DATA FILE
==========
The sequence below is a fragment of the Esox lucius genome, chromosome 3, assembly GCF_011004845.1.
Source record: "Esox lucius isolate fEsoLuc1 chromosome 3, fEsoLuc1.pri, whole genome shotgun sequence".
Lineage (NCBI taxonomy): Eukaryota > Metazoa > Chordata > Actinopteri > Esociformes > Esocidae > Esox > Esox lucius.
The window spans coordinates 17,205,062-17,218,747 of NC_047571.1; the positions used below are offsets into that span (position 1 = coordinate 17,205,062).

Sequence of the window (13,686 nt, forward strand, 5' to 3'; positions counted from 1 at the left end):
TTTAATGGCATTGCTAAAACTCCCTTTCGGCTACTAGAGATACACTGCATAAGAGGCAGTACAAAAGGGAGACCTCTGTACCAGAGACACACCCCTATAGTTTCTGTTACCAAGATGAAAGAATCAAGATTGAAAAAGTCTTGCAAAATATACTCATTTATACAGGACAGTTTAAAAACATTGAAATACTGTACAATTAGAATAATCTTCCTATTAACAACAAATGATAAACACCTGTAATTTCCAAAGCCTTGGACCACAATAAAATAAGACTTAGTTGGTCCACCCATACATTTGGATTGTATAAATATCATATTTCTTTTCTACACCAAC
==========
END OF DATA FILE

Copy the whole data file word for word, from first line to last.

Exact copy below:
The sequence below is a fragment of the Esox lucius genome, chromosome 3, assembly GCF_011004845.1.
Source record: "Esox lucius isolate fEsoLuc1 chromosome 3, fEsoLuc1.pri, whole genome shotgun sequence".
Lineage (NCBI taxonomy): Eukaryota > Metazoa > Chordata > Actinopteri > Esociformes > Esocidae > Esox > Esox lucius.
The window spans coordinates 17,205,062-17,218,747 of NC_047571.1; the positions used below are offsets into that span (position 1 = coordinate 17,205,062).

Sequence of the window (13,686 nt, forward strand, 5' to 3'; positions counted from 1 at the left end):
TTTAATGGCATTGCTAAAACTCCCTTTCGGCTACTAGAGATACACTGCATAAGAGGCAGTACAAAAGGGAGACCTCTGTACCAGAGACACACCCCTATAGTTTCTGTTACCAAGATGAAAGAATCAAGATTGAAAAAGTCTTGCAAAATATACTCATTTATACAGGACAGTTTAAAAACATTGAAATACTGTACAATTAGAATAATCTTCCTATTAACAACAAATGATAAACACCTGTAATTTCCAAAGCCTTGGACCACAATAAAATAAGACTTAGTTGGTCCACCCATACATTTGGATTGTATAAATATCATATTTCTTTTCTACACCAAC